Desert plants tend to look very different from plants native to other regions. They are often swollen, spiny, and have tiny leaves that are rarely bright green. A desert always has a limitation of water but the temperature may be hot or cold, high altitude and cloudy like parts of Costa Rica or low altitude and windy like the Cape Preserve in South Africa. The strange appearance of these plants is a result of their remarkable adaptations to the challenges of the desert climate. Desert plants have developed three main adaptive strategies with diverse implementations often in different species with convergent evolution to the same form: succulence, drought tolerance and drought avoidance in annual plants. Each of these is a different but effective suite of adaptations for prospering under conditions that would kill plants from other regions. These differences often extend to the cellular level with the development of special structures to store water in leaves and stems, the periodic shedding of leaves, and special adaptations to even the basic photosynthesis process. Chlorophyll (the green pigment in plants) is the only known substance in the universe that can capture volatile light energy and convert it into a stable form usable for biological processes (chemical energy) through the Calvin Cycle and the enzyme RuBisCO. Green plants use blue and red light energy to combine low-energy molecules (carbon dioxide and water) into high-energy molecules (carbohydrates or starch), which they accumulate and store as energy reserves. There are at least three variations of photosynthesis, all of which use the same basic mechanism, C3 carbon fixation used by most plants, C4 carbon fixation used in about 3% of plants and the CAM (crassulacean acid metabolism) carbon fixation pathway that evolved in plants like cactus as an adaptation to arid conditions.
Sometimes, looking for plants and flowers in winter can be interesting, particularly near a source of fresh water in the desert. In November, I visited Rogers and Blue Point Springs on the north shore of Lake Mead in the Lake Mead National Recreation Area. Rogers Spring and other springs in the “North Shore Complex” comprise one of the terminal discharge areas for the regional carbonate-rock aquifer system of eastern Nevada and western Utah. The source of the water to this spring and other regional carbonate-rock aquifer springs is uncertain. The prevailing theory suggests that much of the recharge water that enters the carbonate-rock aquifer occurs in the high mountain ranges around Ely, Nevada, located 250 miles north of Lake Mead. As this ground water flows south through the carbonate rocks, it encounters several faults along the way, including the Rogers Spring Fault, which has caused the older carbonate rocks (primarily limestone and dolomite) to be displaced against younger evaporite deposits of the Muddy Creek and Horse Spring formations. Here, the lower permeability of these evaporite deposits, along with high subsurface water pressure, forces the ground water in the carbonate rocks to flow upward along the fault and emerge at the surface as Rogers Spring.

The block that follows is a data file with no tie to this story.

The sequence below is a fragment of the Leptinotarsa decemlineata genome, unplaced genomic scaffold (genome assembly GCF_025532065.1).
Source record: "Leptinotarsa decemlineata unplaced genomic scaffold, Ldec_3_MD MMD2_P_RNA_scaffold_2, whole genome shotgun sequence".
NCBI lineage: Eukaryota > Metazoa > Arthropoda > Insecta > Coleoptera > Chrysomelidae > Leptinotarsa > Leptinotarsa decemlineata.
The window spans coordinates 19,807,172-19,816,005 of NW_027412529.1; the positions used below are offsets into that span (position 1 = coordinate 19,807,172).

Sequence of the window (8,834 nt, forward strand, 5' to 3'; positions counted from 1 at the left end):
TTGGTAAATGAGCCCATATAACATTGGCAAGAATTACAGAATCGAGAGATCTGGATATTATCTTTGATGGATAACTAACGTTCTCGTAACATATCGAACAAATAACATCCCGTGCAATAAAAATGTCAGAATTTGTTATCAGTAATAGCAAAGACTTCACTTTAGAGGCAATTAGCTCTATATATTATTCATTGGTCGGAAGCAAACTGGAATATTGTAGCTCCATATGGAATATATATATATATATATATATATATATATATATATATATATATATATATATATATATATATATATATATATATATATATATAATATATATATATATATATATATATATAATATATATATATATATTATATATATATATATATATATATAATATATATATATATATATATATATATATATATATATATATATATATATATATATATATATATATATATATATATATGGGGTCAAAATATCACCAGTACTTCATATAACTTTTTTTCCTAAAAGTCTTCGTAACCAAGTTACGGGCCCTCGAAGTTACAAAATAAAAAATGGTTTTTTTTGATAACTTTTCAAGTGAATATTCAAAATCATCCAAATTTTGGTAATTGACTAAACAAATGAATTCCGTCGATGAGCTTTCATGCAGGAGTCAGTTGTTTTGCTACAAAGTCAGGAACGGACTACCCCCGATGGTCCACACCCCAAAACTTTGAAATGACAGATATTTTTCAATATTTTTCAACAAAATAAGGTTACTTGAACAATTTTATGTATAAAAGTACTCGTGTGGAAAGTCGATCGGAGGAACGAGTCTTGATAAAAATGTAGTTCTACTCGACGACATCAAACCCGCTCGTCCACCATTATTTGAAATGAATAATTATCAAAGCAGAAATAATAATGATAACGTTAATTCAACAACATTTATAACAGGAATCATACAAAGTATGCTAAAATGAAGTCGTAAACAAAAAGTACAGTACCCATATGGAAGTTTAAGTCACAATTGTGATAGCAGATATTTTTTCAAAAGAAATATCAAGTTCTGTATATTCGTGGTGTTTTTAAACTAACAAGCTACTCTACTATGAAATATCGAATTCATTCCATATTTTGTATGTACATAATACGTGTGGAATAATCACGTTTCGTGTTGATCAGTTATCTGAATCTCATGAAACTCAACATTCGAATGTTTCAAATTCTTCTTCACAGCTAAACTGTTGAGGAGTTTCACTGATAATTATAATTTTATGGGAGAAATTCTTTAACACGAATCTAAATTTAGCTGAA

The Mojave desert surrounds Las Vegas and extends almost all the way to Los Angeles. Even though most visitors to Las Vegas are interested in gambling, restaurants and shows, there is a beautiful natural world just outside the city limits. The Mojave desert is named after the Mojave Indians who met explorer Father Francis Garces in 1776 after he successfully crossed the Mojave desert. Mojave tribal peoples were concentrated along the Colorado River and the Mojave trail was their main trading route. Other intrepid explorers would follow Garces, including Jedediah Smith in 1826 and John Fremont in 1844.